• The Cathédrale Notre Dame du Puy is open daily and free to visitors.
  • You can see the statue of Notre-Dame de France from many places across town but if you wish to visit there’s a charge of 4 euros for adults, 2 euros for children. It’s open from mid-February to mid-November.
  • Adult entrance to Rocher Saint-Michel D’Aiguilhe costs 3.50 euros, children aged between 6-18 years pay 2 euros. It’s open from February-mid November; check the website for opening hours as these vary according to season.

Bristol balloon fiesta

If you look up and see a Smurf or a huge daisy floating through the sky it’s a pretty good bet that you’re in Bristol for the annual balloon fiesta. Held over 4 days each August it attracts half a million visitors who flock to see the morning and evening balloon ascents.

balloon5

We visited on the opening day of the fiesta. I’d provisionally planned to go later on the Sunday but given the wet and windy forecast I decided that might be a foolish decision! The only downside to our early visit was that many of the additional events, weren’t on. On the plus side, the weather was perfect for ballooning.

balloon3

The fiesta is held at Ashton Court Estate, a couple of miles from the city centre. We walked to the site from Bristol Temple Meads railway station along the dedicated Festival Way. This included a detour to walk under Clifton Suspension Bridge which I’ve only ever seen from afar; it was as impressive as I’d imagined.

The special shapes
The special shapes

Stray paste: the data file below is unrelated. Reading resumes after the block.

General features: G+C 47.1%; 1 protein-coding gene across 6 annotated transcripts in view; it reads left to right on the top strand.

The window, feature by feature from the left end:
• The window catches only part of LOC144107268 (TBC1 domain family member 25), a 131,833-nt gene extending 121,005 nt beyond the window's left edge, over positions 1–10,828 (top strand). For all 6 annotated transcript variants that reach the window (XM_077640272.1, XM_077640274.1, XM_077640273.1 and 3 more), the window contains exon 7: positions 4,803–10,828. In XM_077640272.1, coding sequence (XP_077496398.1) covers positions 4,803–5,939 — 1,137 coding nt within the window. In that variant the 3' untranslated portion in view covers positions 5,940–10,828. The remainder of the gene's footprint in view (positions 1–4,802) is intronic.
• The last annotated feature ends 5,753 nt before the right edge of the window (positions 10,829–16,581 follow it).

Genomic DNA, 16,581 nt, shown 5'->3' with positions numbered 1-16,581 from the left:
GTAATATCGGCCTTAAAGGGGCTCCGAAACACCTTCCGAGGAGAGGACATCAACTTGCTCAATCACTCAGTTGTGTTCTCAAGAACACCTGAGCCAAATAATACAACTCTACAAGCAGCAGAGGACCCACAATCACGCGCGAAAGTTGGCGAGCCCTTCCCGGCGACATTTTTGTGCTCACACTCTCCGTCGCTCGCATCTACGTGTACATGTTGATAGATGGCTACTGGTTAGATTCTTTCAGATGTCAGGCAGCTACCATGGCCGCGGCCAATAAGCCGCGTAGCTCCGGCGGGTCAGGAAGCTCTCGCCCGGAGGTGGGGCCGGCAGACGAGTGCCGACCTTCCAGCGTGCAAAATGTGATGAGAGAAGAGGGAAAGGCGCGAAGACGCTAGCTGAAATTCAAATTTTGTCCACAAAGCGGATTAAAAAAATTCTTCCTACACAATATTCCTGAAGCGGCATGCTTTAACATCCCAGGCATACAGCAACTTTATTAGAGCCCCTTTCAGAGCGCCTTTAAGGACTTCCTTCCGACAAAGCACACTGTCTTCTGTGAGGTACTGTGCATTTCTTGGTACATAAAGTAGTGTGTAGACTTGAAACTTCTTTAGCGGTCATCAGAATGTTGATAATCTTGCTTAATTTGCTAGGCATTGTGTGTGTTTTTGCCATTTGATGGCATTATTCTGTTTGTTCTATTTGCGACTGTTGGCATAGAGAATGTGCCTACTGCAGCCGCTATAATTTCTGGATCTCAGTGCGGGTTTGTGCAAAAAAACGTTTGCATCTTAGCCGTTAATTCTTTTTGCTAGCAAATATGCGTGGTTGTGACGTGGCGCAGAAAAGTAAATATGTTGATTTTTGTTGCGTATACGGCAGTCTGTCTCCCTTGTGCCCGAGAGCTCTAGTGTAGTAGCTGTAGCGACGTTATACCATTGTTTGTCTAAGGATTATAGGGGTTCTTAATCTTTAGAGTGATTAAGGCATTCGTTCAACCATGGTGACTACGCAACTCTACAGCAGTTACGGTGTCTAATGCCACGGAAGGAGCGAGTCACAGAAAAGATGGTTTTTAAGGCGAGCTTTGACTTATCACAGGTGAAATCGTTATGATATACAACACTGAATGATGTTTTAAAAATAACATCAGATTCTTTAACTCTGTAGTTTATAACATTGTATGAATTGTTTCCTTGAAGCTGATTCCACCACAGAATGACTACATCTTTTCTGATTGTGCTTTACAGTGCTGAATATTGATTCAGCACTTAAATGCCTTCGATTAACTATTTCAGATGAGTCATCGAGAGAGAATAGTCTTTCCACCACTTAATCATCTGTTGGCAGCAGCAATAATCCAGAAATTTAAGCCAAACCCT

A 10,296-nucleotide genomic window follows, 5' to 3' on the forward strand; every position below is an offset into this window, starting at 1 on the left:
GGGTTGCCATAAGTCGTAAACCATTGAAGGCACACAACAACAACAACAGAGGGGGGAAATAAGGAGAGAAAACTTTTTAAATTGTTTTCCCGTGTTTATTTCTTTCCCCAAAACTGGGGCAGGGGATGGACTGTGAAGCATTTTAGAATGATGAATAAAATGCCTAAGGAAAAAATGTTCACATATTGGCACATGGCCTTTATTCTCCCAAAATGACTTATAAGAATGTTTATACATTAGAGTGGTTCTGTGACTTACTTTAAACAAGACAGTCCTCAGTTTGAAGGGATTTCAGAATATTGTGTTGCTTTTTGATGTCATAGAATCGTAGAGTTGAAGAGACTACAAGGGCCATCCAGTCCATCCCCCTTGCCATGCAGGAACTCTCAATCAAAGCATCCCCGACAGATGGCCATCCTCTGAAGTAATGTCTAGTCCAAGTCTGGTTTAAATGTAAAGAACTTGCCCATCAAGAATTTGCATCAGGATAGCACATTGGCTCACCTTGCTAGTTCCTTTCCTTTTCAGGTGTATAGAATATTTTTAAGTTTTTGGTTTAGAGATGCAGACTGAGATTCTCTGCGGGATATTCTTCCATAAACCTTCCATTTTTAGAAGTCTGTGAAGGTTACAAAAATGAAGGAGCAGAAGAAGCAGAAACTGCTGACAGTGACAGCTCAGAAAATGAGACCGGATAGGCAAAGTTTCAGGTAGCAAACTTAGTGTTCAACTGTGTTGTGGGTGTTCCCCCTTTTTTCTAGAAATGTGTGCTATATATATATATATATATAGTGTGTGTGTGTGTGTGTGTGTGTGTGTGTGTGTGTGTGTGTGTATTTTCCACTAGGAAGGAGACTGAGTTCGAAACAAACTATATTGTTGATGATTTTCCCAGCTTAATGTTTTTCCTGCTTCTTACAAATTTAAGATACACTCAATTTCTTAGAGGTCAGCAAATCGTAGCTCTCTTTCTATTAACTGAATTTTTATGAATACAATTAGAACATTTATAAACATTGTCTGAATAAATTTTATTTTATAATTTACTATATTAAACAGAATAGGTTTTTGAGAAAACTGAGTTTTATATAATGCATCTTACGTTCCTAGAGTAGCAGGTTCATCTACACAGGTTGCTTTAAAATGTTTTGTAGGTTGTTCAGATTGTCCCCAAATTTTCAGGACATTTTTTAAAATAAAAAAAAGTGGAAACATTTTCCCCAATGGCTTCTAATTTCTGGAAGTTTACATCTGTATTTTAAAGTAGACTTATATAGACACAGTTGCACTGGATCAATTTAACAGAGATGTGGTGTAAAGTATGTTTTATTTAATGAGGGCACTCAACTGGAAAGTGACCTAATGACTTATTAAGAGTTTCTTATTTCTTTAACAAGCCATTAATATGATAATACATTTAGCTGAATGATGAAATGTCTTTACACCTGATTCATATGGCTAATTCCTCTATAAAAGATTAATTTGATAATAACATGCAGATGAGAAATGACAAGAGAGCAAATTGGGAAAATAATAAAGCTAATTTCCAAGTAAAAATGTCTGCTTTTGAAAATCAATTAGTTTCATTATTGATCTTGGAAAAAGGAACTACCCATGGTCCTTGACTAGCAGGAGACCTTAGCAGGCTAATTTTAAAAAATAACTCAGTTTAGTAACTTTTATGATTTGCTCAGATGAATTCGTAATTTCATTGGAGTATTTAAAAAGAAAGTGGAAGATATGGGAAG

I hadn’t realised quite how big an event the Bristol Balloon fiesta is. In addition to the balloons there’s a huge fairground and lots of show stands. These included a kids section with a Lego imagination station, a Little Tikes play area and a Nintendo gaming area. We wandered around these for a while, before heading over to one of the viewing hills for the main event.

balloon6

The highlight for me was the unveiling of the special shapes; it was good fun trying to guess what the shapes were going to be. The Smurf was a popular shape with the audience although my favourite was the ‘Up’ balloon.

balloon2

It was quite exciting watching the pilots and support staff getting the balloons ready for lift off. There seemed to be a lot of balloons squeezed into a small area and as the balloons inflated they’d jostle with the ones around them for space.

Take off at Bristol balloon festival
Take off at Bristol balloon festival

Moments later a loud siren went off which signalled that the balloons were allowed to take off. The kids were incredibly excited and we had great fun spotting which balloon would take off next. There was a cheer each time a balloon took off with everyone on the ground waving them off.

image

Some of the balloons gained height quickly and disappeared off over Bristol. A few others took a while to get going, and one in particular looked like it landed in a tree just over the brow of a hill before rising into the sky again. It was an amazing spectacle seeing the balloons heading off, one I hope the kids remember.

Heading over to Bristol
Heading over to Bristol

We left around 7.30pm which seemed to coincide with thousands of people arriving for the night glow (when the balloons are lit up to music) and fireworks. We hopped straight onto a shuttle bus back to the railway station. I dread to think what the queues would be like later in the evening, I was rather glad that I wouldn’t be finding out.

Our balloon viewing wasn’t quite over…..we spotted ‘Daisy’ from our train window as it had landed in a field a few miles out of Bristol. A perfect ending to one of the highlights of our summer!

More info:

  • Bristol Balloon fiesta is held at the start of August each year. Entrance is free, although there is a charge for car parking so walk or cycle if you can. There are plenty of food stalls (not much for vegetarians) but expect to pay festival prices.

The great fire of London walk

Both of my kids enjoyed learning about the great fire of London at school. We visited some of the places below when the kids were younger but as they were both eager to revisit the Monument I devised a themed ‘Great fire of London’ day.

Museum of London